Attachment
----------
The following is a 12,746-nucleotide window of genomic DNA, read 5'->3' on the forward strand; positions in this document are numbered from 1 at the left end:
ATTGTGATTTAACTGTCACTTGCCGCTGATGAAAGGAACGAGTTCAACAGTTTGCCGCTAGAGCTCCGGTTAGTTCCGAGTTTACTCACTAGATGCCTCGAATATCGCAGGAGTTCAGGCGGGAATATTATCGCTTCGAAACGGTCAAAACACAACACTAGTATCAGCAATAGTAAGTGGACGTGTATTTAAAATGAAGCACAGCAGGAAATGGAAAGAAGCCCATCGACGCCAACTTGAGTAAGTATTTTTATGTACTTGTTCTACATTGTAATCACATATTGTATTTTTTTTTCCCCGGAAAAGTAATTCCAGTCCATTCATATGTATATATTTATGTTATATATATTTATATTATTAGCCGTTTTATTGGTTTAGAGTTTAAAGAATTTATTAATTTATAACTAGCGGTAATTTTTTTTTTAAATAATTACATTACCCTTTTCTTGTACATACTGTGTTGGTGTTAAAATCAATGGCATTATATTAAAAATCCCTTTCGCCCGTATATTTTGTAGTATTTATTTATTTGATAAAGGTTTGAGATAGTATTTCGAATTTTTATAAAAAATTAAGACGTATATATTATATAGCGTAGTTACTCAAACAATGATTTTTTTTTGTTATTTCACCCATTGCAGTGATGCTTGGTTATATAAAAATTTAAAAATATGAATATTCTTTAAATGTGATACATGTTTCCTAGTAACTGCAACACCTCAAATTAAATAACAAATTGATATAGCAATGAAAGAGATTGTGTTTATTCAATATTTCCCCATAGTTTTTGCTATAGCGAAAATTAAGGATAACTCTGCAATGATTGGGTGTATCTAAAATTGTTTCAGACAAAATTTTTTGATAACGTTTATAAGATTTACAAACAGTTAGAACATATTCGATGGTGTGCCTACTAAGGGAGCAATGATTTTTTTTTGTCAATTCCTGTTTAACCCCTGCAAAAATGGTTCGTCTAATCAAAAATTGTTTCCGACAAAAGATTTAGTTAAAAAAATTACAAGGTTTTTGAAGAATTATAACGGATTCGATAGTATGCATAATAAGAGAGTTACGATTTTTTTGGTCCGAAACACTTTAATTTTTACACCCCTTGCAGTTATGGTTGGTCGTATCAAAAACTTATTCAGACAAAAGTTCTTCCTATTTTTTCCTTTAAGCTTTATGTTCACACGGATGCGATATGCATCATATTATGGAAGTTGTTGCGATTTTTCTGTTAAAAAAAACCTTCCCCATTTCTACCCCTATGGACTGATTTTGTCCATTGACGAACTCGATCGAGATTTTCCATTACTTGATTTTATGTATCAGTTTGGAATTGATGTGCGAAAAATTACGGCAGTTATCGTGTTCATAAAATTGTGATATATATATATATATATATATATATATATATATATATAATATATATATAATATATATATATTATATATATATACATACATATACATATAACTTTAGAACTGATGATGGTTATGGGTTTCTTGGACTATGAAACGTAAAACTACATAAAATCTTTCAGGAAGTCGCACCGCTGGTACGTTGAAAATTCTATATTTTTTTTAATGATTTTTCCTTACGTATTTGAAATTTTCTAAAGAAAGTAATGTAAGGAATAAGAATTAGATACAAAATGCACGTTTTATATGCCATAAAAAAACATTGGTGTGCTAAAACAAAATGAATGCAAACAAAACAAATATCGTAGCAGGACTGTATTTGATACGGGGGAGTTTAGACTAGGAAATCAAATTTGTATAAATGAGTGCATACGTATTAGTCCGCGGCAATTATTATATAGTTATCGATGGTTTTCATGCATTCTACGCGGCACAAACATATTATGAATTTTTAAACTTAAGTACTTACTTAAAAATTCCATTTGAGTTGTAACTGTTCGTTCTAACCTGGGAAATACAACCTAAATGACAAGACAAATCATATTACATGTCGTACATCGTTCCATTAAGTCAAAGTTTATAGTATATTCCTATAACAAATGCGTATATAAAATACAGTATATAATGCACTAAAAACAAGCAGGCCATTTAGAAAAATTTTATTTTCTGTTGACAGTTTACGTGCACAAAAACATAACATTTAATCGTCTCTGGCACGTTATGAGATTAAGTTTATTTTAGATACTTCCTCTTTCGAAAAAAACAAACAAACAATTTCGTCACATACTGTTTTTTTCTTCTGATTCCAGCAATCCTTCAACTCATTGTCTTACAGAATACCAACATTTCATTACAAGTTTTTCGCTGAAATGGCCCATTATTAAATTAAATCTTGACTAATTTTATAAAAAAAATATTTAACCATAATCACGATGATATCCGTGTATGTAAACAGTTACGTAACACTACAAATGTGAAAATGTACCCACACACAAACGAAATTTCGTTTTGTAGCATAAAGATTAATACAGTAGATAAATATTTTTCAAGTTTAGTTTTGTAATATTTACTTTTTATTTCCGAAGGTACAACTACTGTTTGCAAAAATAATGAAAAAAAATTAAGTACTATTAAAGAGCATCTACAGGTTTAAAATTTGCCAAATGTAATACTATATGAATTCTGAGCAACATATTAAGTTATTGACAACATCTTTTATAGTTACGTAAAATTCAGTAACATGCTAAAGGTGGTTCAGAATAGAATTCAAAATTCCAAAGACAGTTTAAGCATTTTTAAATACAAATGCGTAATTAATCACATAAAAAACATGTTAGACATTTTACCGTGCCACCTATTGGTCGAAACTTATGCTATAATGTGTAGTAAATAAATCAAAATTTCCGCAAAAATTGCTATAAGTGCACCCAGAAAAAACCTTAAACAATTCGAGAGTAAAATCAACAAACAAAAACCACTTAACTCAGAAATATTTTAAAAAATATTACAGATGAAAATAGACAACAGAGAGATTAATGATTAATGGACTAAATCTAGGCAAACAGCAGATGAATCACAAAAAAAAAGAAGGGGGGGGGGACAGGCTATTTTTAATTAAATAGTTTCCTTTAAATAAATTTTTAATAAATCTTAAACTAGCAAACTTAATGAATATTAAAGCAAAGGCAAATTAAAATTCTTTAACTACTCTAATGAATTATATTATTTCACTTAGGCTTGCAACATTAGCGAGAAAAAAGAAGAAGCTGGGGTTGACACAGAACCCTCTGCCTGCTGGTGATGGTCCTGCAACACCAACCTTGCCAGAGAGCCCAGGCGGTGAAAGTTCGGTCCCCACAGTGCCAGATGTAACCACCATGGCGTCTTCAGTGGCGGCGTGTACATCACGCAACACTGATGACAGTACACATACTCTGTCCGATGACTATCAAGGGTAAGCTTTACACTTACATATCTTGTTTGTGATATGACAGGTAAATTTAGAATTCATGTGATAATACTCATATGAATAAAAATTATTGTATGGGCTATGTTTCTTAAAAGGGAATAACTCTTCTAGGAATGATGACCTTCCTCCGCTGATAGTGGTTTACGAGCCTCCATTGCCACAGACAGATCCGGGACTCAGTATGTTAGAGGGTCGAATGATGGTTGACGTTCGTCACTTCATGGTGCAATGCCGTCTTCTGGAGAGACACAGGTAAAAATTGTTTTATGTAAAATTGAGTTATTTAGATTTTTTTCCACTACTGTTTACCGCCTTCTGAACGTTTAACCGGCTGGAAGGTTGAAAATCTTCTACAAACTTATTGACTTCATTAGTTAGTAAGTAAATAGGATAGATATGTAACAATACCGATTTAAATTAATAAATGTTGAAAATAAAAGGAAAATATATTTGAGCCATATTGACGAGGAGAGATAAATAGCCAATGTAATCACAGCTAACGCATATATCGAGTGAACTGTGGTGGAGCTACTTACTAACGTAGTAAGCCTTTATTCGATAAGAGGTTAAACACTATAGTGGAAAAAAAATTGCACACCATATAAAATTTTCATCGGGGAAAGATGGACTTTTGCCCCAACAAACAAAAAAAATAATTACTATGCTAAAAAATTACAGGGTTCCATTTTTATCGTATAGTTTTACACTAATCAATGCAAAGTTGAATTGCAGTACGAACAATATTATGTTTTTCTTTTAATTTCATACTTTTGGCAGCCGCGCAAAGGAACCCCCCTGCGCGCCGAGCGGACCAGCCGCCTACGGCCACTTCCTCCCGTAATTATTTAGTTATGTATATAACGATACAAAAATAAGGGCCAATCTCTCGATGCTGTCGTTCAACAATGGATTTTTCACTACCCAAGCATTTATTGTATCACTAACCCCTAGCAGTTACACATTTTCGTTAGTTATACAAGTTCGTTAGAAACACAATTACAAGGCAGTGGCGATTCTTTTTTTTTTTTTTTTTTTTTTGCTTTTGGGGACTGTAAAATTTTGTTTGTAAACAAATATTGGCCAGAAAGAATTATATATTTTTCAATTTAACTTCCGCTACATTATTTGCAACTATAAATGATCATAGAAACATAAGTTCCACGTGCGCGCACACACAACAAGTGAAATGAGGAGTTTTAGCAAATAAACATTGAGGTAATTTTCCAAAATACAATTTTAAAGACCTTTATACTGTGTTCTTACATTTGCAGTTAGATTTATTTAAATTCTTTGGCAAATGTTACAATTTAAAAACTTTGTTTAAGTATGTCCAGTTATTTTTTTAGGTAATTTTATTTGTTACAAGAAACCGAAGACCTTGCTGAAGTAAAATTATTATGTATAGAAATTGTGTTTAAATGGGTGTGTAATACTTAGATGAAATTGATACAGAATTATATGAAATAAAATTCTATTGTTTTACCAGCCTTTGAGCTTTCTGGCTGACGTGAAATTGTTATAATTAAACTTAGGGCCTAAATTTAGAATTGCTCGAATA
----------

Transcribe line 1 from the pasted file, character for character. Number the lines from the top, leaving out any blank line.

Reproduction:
The following is a 12,746-nucleotide window of genomic DNA, read 5'->3' on the forward strand; positions in this document are numbered from 1 at the left end: